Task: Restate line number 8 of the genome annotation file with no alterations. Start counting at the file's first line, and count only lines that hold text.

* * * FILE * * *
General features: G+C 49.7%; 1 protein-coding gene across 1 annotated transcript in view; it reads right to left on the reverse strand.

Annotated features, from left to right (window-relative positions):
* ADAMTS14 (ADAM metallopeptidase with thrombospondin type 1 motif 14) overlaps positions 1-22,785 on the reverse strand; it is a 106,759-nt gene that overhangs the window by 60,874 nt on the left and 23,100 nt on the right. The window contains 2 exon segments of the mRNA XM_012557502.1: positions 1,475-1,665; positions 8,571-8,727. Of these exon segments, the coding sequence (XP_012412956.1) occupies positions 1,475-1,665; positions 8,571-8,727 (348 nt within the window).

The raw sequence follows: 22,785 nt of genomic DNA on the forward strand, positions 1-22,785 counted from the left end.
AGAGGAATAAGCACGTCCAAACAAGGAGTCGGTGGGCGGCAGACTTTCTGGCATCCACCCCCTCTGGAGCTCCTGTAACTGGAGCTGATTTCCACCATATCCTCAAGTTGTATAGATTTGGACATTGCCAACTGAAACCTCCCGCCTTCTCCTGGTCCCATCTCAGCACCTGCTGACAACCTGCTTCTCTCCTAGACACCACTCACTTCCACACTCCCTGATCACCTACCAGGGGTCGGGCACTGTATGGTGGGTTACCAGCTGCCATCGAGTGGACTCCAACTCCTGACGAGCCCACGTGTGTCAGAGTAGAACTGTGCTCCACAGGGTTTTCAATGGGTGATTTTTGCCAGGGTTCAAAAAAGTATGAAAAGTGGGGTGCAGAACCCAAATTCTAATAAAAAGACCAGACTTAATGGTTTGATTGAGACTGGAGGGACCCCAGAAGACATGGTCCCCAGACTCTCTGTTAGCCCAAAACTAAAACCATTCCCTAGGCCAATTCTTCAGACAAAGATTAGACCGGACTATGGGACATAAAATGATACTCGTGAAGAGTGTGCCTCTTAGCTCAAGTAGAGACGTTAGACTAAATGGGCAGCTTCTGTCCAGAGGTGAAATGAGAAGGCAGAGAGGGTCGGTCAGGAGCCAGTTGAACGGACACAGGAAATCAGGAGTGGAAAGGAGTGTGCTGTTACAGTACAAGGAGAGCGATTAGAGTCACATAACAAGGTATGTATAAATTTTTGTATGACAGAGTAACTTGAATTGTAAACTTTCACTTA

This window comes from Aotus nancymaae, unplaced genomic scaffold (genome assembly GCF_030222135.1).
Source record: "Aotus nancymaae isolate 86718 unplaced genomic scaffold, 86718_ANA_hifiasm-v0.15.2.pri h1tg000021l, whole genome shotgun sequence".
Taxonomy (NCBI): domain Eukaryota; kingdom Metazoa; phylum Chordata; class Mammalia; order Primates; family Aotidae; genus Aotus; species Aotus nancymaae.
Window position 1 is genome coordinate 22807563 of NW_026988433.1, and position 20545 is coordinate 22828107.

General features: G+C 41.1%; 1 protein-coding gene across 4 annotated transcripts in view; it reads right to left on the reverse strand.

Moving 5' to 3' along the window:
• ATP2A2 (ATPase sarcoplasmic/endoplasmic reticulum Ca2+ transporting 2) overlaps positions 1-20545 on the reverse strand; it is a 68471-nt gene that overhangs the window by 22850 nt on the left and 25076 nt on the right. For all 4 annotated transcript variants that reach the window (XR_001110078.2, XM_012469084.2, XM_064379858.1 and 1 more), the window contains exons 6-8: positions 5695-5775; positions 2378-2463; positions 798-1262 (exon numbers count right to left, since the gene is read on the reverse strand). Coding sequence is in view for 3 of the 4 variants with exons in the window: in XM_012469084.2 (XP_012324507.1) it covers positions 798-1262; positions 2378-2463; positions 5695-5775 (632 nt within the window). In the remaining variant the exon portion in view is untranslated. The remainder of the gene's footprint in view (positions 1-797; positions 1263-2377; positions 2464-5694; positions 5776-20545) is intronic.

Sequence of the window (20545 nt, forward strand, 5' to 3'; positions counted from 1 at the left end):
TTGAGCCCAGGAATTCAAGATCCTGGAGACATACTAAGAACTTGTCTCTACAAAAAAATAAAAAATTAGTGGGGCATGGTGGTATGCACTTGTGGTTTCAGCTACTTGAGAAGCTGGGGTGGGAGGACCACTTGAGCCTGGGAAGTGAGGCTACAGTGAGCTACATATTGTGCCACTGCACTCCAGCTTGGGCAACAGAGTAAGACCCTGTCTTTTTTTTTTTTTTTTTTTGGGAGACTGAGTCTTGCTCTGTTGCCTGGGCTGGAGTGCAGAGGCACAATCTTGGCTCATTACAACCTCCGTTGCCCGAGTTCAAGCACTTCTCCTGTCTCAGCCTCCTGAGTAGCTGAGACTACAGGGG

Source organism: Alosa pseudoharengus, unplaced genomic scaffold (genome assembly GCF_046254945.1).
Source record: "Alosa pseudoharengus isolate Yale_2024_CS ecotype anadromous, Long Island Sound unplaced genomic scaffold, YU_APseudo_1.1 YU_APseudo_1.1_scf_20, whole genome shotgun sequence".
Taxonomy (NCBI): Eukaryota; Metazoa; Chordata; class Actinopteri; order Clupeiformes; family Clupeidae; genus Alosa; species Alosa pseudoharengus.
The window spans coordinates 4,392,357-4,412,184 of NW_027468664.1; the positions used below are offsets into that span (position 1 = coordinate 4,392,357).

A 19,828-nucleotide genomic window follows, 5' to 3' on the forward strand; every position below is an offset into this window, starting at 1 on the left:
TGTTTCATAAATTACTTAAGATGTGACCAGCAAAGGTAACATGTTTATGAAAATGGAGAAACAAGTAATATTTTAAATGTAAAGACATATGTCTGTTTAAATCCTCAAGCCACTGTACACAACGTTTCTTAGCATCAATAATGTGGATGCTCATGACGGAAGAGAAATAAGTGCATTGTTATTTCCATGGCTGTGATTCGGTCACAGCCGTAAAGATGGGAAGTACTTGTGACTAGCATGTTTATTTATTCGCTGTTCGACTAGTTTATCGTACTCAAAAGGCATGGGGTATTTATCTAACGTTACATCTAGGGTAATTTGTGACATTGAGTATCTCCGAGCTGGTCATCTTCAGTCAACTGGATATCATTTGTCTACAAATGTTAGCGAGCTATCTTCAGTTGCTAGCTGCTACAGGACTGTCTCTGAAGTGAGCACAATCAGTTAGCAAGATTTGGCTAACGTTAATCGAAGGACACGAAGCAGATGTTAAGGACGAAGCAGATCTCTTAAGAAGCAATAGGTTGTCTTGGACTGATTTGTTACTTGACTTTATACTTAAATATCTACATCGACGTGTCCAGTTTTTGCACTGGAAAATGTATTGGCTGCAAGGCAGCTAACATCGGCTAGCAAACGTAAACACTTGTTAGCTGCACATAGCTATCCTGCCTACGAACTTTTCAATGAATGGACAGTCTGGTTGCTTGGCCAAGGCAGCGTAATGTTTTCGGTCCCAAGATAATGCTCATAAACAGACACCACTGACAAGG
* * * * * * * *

Taxonomy (NCBI): domain Eukaryota; kingdom Metazoa; phylum Chordata; class Mammalia; order Primates; family Aotidae; genus Aotus; species Aotus nancymaae.